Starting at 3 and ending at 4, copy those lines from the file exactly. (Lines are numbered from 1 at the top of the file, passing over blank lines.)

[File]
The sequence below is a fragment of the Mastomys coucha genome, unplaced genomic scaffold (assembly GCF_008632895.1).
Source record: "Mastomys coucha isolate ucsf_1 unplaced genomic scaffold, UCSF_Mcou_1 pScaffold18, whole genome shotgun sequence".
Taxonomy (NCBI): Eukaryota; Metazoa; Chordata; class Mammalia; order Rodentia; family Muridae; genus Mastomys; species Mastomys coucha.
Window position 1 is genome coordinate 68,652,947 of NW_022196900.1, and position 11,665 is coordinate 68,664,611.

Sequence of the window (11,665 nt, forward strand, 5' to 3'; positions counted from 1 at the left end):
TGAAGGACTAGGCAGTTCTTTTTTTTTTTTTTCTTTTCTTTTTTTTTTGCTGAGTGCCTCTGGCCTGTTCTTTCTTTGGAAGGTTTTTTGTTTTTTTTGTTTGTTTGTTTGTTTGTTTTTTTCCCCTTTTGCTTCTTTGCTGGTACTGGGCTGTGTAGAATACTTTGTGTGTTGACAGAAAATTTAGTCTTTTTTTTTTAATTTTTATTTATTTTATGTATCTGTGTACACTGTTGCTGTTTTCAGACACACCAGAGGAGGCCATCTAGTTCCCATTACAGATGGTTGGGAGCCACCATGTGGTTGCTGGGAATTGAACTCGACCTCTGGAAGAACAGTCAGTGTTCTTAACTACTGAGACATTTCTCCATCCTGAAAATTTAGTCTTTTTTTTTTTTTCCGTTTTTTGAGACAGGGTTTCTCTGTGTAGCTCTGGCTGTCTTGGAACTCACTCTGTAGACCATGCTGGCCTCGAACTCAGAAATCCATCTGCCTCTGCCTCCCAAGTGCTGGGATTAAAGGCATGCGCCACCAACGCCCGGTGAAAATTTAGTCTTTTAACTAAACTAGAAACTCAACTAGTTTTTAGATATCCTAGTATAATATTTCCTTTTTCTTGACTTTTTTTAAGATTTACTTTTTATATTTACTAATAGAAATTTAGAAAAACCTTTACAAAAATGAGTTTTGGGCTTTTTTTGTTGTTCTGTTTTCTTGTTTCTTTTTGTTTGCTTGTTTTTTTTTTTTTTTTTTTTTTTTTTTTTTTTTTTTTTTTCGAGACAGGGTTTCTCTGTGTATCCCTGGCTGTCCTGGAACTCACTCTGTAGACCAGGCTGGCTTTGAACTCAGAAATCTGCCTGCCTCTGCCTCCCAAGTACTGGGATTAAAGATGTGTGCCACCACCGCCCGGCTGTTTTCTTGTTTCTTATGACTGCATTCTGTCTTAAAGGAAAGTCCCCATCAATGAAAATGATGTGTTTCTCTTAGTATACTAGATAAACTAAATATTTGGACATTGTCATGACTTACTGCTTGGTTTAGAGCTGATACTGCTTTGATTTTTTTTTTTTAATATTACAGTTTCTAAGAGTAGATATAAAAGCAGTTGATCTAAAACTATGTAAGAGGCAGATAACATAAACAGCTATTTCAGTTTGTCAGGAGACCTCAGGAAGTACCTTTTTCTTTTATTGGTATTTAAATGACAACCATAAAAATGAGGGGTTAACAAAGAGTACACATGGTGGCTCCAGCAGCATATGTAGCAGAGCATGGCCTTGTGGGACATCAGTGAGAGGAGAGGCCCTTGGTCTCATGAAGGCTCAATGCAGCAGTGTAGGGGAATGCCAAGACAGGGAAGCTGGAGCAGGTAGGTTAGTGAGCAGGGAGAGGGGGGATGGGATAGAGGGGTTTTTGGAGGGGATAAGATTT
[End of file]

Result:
Taxonomy (NCBI): Eukaryota; Metazoa; Chordata; class Mammalia; order Rodentia; family Muridae; genus Mastomys; species Mastomys coucha.
Window position 1 is genome coordinate 68,652,947 of NW_022196900.1, and position 11,665 is coordinate 68,664,611.